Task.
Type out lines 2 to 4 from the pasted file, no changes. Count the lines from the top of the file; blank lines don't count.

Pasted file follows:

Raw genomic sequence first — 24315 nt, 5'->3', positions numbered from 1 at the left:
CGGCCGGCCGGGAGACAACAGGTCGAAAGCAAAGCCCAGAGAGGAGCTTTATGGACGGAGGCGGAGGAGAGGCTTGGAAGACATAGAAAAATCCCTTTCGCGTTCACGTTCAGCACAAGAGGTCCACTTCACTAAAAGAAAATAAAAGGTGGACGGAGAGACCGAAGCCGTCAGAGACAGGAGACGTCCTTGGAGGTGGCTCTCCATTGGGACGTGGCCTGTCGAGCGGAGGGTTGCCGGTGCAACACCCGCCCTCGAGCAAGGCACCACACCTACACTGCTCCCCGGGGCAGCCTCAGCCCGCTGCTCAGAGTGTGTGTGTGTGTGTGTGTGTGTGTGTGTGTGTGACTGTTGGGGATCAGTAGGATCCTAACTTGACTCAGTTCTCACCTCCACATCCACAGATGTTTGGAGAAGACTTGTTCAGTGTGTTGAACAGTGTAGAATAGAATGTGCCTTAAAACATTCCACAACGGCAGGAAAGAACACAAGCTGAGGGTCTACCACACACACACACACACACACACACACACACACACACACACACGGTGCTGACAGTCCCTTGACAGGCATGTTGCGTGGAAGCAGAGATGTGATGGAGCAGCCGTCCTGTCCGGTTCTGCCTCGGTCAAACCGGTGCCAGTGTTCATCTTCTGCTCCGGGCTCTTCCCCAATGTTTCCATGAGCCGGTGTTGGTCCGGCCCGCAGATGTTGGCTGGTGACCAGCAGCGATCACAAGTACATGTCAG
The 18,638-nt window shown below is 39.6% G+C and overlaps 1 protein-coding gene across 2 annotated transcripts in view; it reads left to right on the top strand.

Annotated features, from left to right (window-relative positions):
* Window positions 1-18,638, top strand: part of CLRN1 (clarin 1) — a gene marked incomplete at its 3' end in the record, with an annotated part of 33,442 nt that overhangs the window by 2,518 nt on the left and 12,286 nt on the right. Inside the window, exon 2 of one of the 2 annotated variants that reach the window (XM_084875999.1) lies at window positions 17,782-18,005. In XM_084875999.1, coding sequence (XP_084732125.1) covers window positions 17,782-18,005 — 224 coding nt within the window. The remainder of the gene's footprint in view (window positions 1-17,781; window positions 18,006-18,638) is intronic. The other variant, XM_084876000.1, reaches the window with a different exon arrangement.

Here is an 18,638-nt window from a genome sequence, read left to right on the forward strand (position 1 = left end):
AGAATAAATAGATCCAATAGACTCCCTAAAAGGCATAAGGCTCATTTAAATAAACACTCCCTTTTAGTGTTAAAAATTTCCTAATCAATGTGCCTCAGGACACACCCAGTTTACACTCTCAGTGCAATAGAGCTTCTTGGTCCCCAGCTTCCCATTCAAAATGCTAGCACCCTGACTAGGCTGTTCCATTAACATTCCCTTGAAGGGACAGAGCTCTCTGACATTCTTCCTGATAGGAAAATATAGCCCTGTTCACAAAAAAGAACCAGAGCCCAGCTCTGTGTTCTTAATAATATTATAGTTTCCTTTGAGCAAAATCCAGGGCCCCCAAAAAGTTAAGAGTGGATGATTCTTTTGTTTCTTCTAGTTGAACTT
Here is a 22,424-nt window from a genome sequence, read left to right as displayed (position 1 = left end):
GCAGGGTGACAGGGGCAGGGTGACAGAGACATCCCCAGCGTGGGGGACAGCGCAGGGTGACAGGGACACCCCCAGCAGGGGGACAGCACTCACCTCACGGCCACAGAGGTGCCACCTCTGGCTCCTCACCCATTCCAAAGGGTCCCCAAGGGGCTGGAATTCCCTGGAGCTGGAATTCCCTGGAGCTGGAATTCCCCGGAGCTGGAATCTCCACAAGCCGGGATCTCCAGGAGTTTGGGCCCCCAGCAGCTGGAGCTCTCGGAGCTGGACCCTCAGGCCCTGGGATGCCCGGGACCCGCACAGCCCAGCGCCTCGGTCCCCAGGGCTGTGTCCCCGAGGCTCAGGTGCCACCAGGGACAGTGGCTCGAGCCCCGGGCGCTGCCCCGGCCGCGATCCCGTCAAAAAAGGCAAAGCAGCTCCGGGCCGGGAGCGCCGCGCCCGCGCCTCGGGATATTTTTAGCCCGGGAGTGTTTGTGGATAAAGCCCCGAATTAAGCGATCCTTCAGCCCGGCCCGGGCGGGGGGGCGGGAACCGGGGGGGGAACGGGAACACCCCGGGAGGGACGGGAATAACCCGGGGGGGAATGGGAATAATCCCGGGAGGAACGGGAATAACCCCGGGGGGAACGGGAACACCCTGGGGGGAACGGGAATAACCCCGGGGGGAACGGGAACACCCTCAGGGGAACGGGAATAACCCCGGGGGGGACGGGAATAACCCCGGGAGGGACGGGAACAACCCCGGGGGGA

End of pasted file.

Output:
CGGCCGGCCGGGAGACAACAGGTCGAAAGCAAAGCCCAGAGAGGAGCTTTATGGACGGAGGCGGAGGAGAGGCTTGGAAGACATAGAAAAATCCCTTTCGCGTTCACGTTCAGCACAAGAGGTCCACTTCACTAAAAGAAAATAAAAGGTGGACGGAGAGACCGAAGCCGTCAGAGACAGGAGACGTCCTTGGAGGTGGCTCTCCATTGGGACGTGGCCTGTCGAGCGGAGGGTTGCCGGTGCAACACCCGCCCTCGAGCAAGGCACCACACCTACACTGCTCCCCGGGGCAGCCTCAGCCCGCTGCTCAGAGTGTGTGTGTGTGTGTGTGTGTGTGTGTGTGTGTGACTGTTGGGGATCAGTAGGATCCTAACTTGACTCAGTTCTCACCTCCACATCCACAGATGTTTGGAGAAGACTTGTTCAGTGTGTTGAACAGTGTAGAATAGAATGTGCCTTAAAACATTCCACAACGGCAGGAAAGAACACAAGCTGAGGGTCTACCACACACACACACACACACACACACACACACACACACACACACGGTGCTGACAGTCCCTTGACAGGCATGTTGCGTGGAAGCAGAGATGTGATGGAGCAGCCGTCCTGTCCGGTTCTGCCTCGGTCAAACCGGTGCCAGTGTTCATCTTCTGCTCCGGGCTCTTCCCCAATGTTTCCATGAGCCGGTGTTGGTCCGGCCCGCAGATGTTGGCTGGTGACCAGCAGCGATCACAAGTACATGTCAG
The 18,638-nt window shown below is 39.6% G+C and overlaps 1 protein-coding gene across 2 annotated transcripts in view; it reads left to right on the top strand.

Annotated features, from left to right (window-relative positions):